Happy Birthday, George Washington

At the close of Shakespeare’s Julius Caesar (a play that more correctly should have been titled “Marcus Brutus”), Mark Antony says of the recently deceased Brutus, “This was the noblest Roman of them all.”

If it weren’t for the inconvenient fact that he was an American, not a Roman, this line would even more appropriately be spoken of George Washington, who, more than any actual Roman, embodied the moral ideal of Rome during its republican centuries.  Washington was a patrician (to the degree that there was any such thing in America), a highly successful farmer, a great general, a noble statesman, a totally dedicated patriot. And he was a man of moral rectitude.  In short, he was precisely the kind of man the Romans dreamt of.

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Washington saved his country five times.

1. When as general-in-chief he won the War of Independence. He may not have been a military genius; he was no Alexander or Caesar or Napoleon, not even a General Grant. But he was a Rock of Gibraltar.  He won the war by refusing to lose it.  He held things together until the French arrived to tip the balance.

2. At the end of that eight-year war, he resigned his commission – instead of, as he might have done (as Cromwell did before him and Napoleon did after him) making himself a military dictator. He was a true republican, never more so than when he renounced power.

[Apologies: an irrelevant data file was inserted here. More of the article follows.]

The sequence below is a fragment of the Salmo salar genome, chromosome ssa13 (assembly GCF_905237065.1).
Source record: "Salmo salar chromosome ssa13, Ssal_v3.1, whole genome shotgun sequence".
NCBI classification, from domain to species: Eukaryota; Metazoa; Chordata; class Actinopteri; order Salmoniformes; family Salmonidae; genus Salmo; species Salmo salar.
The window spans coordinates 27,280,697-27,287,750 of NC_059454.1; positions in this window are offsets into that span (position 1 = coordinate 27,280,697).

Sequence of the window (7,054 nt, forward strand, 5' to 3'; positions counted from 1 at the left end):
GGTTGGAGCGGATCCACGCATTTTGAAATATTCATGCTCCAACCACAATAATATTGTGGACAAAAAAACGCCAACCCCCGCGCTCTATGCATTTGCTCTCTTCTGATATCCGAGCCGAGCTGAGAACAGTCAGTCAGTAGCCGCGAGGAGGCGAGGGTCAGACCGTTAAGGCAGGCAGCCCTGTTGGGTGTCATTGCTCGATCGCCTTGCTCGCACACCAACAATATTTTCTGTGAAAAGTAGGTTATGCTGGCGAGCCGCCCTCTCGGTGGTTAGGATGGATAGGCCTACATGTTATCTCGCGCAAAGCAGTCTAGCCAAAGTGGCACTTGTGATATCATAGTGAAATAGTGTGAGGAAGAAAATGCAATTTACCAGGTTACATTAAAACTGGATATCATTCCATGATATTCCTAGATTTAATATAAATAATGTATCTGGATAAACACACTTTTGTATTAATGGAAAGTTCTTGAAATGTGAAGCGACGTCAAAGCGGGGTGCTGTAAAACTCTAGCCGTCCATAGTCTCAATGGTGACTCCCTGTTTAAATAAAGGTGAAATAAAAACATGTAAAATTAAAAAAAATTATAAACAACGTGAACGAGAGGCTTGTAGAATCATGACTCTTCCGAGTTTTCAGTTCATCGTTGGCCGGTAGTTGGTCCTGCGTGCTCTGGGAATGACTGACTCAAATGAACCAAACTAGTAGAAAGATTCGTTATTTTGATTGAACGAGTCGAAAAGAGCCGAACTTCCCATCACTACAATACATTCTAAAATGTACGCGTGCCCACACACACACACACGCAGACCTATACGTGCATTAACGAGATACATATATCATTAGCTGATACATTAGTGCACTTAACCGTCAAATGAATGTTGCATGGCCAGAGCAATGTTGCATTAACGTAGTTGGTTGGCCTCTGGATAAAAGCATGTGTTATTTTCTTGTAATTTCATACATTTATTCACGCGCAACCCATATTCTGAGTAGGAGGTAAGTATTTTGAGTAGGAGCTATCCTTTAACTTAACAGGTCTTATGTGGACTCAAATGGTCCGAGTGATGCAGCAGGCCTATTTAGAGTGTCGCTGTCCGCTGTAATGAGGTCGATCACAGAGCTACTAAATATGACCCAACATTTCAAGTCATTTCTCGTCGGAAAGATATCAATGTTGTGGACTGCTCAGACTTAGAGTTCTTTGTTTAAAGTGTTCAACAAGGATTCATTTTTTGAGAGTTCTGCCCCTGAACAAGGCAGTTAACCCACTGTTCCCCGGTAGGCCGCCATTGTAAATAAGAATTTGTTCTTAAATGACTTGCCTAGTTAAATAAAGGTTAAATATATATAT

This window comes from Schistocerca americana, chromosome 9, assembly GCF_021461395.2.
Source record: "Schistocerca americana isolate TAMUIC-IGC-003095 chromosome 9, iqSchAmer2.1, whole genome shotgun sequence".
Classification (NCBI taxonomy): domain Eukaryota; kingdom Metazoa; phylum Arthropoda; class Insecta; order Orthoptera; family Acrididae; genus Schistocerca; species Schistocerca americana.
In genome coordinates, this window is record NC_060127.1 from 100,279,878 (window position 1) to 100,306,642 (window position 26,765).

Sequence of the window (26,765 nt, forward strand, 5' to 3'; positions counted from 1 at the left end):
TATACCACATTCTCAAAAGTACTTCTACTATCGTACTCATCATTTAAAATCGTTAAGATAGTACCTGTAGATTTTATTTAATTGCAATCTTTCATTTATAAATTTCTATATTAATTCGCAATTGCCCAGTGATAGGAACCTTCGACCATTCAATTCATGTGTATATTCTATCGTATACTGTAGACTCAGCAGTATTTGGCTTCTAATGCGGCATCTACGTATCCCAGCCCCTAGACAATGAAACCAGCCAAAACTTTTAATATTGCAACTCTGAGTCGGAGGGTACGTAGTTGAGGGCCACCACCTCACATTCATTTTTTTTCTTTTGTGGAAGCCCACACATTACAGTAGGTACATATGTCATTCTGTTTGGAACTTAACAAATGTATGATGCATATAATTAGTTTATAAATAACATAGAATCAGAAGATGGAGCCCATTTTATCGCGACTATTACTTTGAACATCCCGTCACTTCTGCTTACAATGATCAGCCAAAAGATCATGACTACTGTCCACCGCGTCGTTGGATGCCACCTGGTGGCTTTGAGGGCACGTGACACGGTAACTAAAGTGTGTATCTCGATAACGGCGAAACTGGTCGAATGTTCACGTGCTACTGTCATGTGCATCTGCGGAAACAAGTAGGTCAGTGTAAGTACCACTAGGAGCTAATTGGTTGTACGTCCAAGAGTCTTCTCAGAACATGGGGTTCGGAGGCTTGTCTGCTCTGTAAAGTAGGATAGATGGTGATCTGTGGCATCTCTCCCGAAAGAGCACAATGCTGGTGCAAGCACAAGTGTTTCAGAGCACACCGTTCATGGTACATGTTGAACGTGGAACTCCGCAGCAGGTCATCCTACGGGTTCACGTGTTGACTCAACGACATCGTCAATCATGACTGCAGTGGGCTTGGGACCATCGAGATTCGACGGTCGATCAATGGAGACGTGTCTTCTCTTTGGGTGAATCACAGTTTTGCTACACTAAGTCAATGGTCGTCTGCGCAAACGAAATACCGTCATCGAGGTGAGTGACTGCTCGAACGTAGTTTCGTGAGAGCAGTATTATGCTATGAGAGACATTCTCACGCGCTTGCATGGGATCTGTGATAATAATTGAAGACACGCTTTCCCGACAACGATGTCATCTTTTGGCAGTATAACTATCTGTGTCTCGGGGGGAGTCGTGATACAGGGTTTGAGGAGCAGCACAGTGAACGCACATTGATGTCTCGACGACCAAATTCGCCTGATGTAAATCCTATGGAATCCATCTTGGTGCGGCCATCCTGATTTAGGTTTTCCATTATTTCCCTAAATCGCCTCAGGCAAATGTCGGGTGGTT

3. When he chaired the Philadelphia convention of 1787, which drew up a new Constitution that would transform the United States from a loose confederation of states into what Washington saw that it was capable of becoming: a unified nation and a great world power.

4. When, though yearning to live the quiet life of a wealthy farmer, he once again abandoned private life in order twice to accept the call to be president of the new nation.

5. When, though he might easily have been president for life, he voluntarily left the presidency in 1797, thereby emphasizing the fact that in a republic the chief executive is not a king. Like Cincinnatus of old, he went back to his farm.

Never was there a more apt title for a book than the title of James Flexner’s biographical volume about Washington, The Indispensable Man.

In the 2016 presidential election I found that I could vote for neither of the two leading candidates.  I couldn’t vote for Hillary because of her homicidal support for abortion.  I couldn’t vote for Trump because of his utter vulgarity.  So I wrote in the name of George Washington.

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I was familiar with the legend that King Arthur is not really dead; he’s in hiding and will return someday when England really needs him.  So I figured something like this must be true of Washington.  He’s in hiding in a cave in West Virginia and will return someday when America really needs him.  Alas, my vote did not persuade him to leave that cave.